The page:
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Bryce Harper is crushing MLB pitching ... and the notion that RBIs matter to MVPs | David Murphy

Harper is on pace to finish with the lowest RBI total in history among players with his stat line. Which means this year's MVP voters should ignore the granddaddy of baseball stats.

Bryce Harper waves to fans minutes after the victory over the  Dodgers on Thursday at Citizens Bank Park.
Bryce Harper waves to fans minutes after the victory over the Dodgers on Thursday at Citizens Bank Park.Read moreJOSE F. MORENO / Staff Photographer

It was another one of those days for Bryce Harper. The Phillies needed a win to avert a sweep, and their primest of prime-time players did as he’s done all season. Reached base three times ... Scored two runs ... Crushed a 421-foot laser into the center-field seats ... And walked away with one lonely RBI.

Within the context of the game, the first three accomplishments were the ones that mattered. The Phillies picked up a 2-1 win over the best team in the National League and kept themselves at the top of the division. Their star right fielder provided the offense.

Within the context of the National League MVP race, though, it’s that fourth qualification that might end up mattering most. See, MVP voters love them some ribbies, and Harper is on pace to finish with about 68 of them, which would be the lowest total for any MVP hitter since Ichiro Suzuki in 2001, and the lowest for any middle-of-the-order hitter since God knows when. His two-out, solo home run in the first inning Thursday gave him 46 for the season, the same number as Alec Bohm, whose OPS is a cool 226 points lower than Harper’s. It was Harper’s 19th solo home run of the season. He has 21 total.

Old school baseball logic says that RBIs matter because the game goes to the team with the highest run total. We heard it nonstop when Ryan Howard was doing his thing. But Harper’s season to date has exposed the gaping void in that line of reasoning. He’s hitting .317 with men on base, .311 with runners in scoring position. And, yet, he’s on pace to become the first player in the integration era to finish a season with at least 590 plate appearances, 30 home runs, a .950 OPS, and fewer than 70 RBIs.

The problem isn’t Harper’s clutchness, or his situational awareness. The problem is that he has seen fewer men on base than a cosmonaut on Mir. As of Thursday morning, he’d been to the plate 395 times in 2021, and he’d had runners in scoring position in exactly 78 of them. To put that in perspective, 169 major league hitters have had more plate appearances with runners in scoring position. That’s an average of nearly six hitters per major league team. And that’s absurd, because Harper ain’t exactly batting leadoff for the 1899 Cleveland Spiders. He’s hitting in the middle of a lineup that entered Thursday ranked seventh in the National League in runs per game.

» READ MORE: The Phillies could be without both Rhys Hoskins and J.T. Realmuto | Extra Innings

Randomness is part of what makes baseball interesting, and part of what makes it infuriating. Which makes Harper’s season the most baseball of seasons. Nobody can dispute his value, within the context of the Phillies or the National League as a whole. Heading into Thursday, his .969 OPS ranked third in the National League behind Fernando Tatis Jr. (1.024) and Ronald Acuna Jr. (.990). His 164 OPS+ ranked second behind Tatis. He ranked second in on base percentage (.431), fifth in slugging percentage (.560), 13th in stolen bases (12), 17th in home runs (20). All told, credited him with 3.9 offensive Wins Above Replacement, which ranked fifth in the NL.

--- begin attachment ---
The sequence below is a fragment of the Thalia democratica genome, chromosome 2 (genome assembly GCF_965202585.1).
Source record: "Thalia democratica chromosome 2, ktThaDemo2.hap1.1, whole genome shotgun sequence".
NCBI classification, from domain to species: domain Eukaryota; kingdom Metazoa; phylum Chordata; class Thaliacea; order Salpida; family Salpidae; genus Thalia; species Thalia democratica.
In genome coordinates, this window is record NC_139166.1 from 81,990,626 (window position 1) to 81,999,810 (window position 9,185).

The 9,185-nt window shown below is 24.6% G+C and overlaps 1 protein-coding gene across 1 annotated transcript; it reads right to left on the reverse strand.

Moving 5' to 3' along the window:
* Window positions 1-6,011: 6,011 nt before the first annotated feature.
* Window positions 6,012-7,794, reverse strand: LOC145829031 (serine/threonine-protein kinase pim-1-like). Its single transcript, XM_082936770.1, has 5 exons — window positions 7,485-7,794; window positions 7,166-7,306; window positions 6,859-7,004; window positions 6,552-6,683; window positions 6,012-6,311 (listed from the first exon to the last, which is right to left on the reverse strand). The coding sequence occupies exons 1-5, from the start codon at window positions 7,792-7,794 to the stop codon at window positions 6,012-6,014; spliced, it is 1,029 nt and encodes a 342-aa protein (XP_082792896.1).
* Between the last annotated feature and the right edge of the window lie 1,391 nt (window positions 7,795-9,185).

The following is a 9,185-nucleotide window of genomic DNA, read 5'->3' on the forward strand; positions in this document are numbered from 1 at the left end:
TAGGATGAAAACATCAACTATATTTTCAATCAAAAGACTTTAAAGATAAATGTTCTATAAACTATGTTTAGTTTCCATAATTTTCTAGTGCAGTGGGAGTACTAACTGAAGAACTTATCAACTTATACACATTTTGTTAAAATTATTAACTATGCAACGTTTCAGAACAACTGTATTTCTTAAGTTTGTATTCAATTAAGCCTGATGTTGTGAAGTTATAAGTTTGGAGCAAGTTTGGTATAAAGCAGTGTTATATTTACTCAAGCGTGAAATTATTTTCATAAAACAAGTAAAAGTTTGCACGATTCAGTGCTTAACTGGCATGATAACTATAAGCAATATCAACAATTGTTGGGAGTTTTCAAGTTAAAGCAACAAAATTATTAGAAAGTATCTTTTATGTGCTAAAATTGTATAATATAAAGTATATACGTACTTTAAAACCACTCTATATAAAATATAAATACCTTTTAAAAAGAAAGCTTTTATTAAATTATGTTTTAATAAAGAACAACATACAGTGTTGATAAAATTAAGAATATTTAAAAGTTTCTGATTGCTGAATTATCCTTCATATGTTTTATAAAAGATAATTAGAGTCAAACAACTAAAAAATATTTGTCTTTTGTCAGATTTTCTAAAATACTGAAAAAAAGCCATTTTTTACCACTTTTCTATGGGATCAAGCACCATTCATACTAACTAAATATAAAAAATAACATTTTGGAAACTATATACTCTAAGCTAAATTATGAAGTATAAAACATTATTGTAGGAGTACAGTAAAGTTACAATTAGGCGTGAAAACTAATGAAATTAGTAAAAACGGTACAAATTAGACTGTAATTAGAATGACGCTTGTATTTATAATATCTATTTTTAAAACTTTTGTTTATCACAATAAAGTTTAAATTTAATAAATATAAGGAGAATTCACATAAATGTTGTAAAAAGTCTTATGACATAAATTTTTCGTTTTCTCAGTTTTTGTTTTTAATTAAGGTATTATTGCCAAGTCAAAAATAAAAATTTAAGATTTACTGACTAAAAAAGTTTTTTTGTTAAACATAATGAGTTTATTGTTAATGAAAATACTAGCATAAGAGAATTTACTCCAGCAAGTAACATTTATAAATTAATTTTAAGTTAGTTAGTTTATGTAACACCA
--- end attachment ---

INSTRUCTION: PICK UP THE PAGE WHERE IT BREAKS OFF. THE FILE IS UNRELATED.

“Let’s let this month-and-a-half play out and see where his numbers are at, but he’s playing like an MVP,” Phillies manager Joe Girardi said, “I can tell you that.”

The good news is, voters have deemphasized RBIs in recent years, as one of Harper’s teammates can attest. Back in 2013, Andrew McCutchen won the NL MVP despite finishing with a mere 84 RBIs. In 2017, Jose Altuve won the award in a year in which he drove in 81 runs despite spending the vast majority of the season hitting in the three-hole. Dustin Pedroia won the AL MVP in 2008, when he finished with 83 RBIs.

“I definitely thought RBIs would hurt me that year,” said McCutchen, who hit .317/.404/.508 that year, one of four straight in which he finished in the top five in NL MVP voting, “but when you base a player’s performance off of WAR, I don’t think RBI totals matter as much as they used to.”

Said Girardi, “I don’t think it’s the most important thing anymore.”

If Harper plays 45 of the Phillies’ last 47 games and averages 4.5 plate appearances per game, his current pace would see him finish with 30 home runs and 68 RBIs in 597 plate appearances. That would make him just the third player in the integration era to hit 30-plus home runs with a .900-plus OPS in 590-plus plate appearances while finishing with fewer than 70 RBIs. Hanley Ramirez did it in 2008, hitting 33 home runs with a .940 OPS in 693 plate appearances. Brook Jacoby did it in 1987, hitting 32 homers with a .928 OPS in 620 plate appearances. Ramirez finished 11th in MVP voting. But Ramirez batted at the top of the order in all but 71 of his plate appearances. The fewest RBIs for player with at least 590 plate appearances, 30 home runs and a .950 OPS was Mike Trout’s 79 in 2018. Trout finished second in the MVP voting.

» READ MORE: Phillies end two-game slump to stay in first place and other observations from a 2-1 win over Dodgers

Harper? He doesn’t seem too caught up in the numbers.

“My last two weeks haven’t been very good, so I better figure it out if I want to get into that competition,” he said.

Of course, those last two weeks have also seen Harper reach base in 25 of 54 plate appearances with five home runs. So, RBIs or not, at least he doesn’t get to vote.